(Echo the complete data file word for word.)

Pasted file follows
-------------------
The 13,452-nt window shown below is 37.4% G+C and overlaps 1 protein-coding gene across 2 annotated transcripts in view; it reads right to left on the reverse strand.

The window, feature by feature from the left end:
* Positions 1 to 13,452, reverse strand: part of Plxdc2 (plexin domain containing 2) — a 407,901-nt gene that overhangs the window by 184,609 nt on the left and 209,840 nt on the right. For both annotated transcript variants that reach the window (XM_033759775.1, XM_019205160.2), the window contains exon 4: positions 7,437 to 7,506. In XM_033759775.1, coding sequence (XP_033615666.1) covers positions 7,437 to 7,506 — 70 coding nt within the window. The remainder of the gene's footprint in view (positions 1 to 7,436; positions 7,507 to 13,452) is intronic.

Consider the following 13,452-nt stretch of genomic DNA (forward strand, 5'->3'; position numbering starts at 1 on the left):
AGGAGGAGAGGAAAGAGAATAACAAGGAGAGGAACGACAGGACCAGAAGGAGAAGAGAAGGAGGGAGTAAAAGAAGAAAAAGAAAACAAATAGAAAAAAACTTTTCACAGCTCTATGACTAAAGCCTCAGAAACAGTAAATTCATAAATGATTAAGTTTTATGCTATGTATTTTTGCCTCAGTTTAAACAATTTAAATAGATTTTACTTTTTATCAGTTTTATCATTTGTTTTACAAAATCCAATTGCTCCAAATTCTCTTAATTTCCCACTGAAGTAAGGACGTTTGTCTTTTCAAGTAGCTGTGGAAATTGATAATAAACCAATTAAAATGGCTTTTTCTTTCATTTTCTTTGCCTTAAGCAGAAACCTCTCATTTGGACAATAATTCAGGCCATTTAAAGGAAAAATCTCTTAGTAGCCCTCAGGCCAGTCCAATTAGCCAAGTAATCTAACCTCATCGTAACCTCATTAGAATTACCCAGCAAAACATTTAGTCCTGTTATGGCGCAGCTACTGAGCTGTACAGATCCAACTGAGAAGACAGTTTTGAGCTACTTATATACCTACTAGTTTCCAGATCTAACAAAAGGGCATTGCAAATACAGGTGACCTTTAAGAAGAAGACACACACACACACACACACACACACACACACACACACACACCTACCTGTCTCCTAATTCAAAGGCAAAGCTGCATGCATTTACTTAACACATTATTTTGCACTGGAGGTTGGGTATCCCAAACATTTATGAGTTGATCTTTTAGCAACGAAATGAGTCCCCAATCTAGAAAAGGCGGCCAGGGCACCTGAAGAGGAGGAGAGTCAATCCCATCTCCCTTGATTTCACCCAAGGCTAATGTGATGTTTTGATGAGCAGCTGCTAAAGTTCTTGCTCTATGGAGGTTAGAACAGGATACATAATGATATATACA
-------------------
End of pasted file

The 13,452-nt window shown below is 37.4% G+C and overlaps 1 protein-coding gene across 2 annotated transcripts in view; it reads right to left on the reverse strand.

The window, feature by feature from the left end:
* Positions 1 to 13,452, reverse strand: part of Plxdc2 (plexin domain containing 2) — a 407,901-nt gene that overhangs the window by 184,609 nt on the left and 209,840 nt on the right. For both annotated transcript variants that reach the window (XM_033759775.1, XM_019205160.2), the window contains exon 4: positions 7,437 to 7,506. In XM_033759775.1, coding sequence (XP_033615666.1) covers positions 7,437 to 7,506 — 70 coding nt within the window. The remainder of the gene's footprint in view (positions 1 to 7,436; positions 7,507 to 13,452) is intronic.

Consider the following 13,452-nt stretch of genomic DNA (forward strand, 5'->3'; position numbering starts at 1 on the left):
AGGAGGAGAGGAAAGAGAATAACAAGGAGAGGAACGACAGGACCAGAAGGAGAAGAGAAGGAGGGAGTAAAAGAAGAAAAAGAAAACAAATAGAAAAAAACTTTTCACAGCTCTATGACTAAAGCCTCAGAAACAGTAAATTCATAAATGATTAAGTTTTATGCTATGTATTTTTGCCTCAGTTTAAACAATTTAAATAGATTTTACTTTTTATCAGTTTTATCATTTGTTTTACAAAATCCAATTGCTCCAAATTCTCTTAATTTCCCACTGAAGTAAGGACGTTTGTCTTTTCAAGTAGCTGTGGAAATTGATAATAAACCAATTAAAATGGCTTTTTCTTTCATTTTCTTTGCCTTAAGCAGAAACCTCTCATTTGGACAATAATTCAGGCCATTTAAAGGAAAAATCTCTTAGTAGCCCTCAGGCCAGTCCAATTAGCCAAGTAATCTAACCTCATCGTAACCTCATTAGAATTACCCAGCAAAACATTTAGTCCTGTTATGGCGCAGCTACTGAGCTGTACAGATCCAACTGAGAAGACAGTTTTGAGCTACTTATATACCTACTAGTTTCCAGATCTAACAAAAGGGCATTGCAAATACAGGTGACCTTTAAGAAGAAGACACACACACACACACACACACACACACACACACACACACACCTACCTGTCTCCTAATTCAAAGGCAAAGCTGCATGCATTTACTTAACACATTATTTTGCACTGGAGGTTGGGTATCCCAAACATTTATGAGTTGATCTTTTAGCAACGAAATGAGTCCCCAATCTAGAAAAGGCGGCCAGGGCACCTGAAGAGGAGGAGAGTCAATCCCATCTCCCTTGATTTCACCCAAGGCTAATGTGATGTTTTGATGAGCAGCTGCTAAAGTTCTTGCTCTATGGAGGTTAGAACAGGATACATAATGATATATACA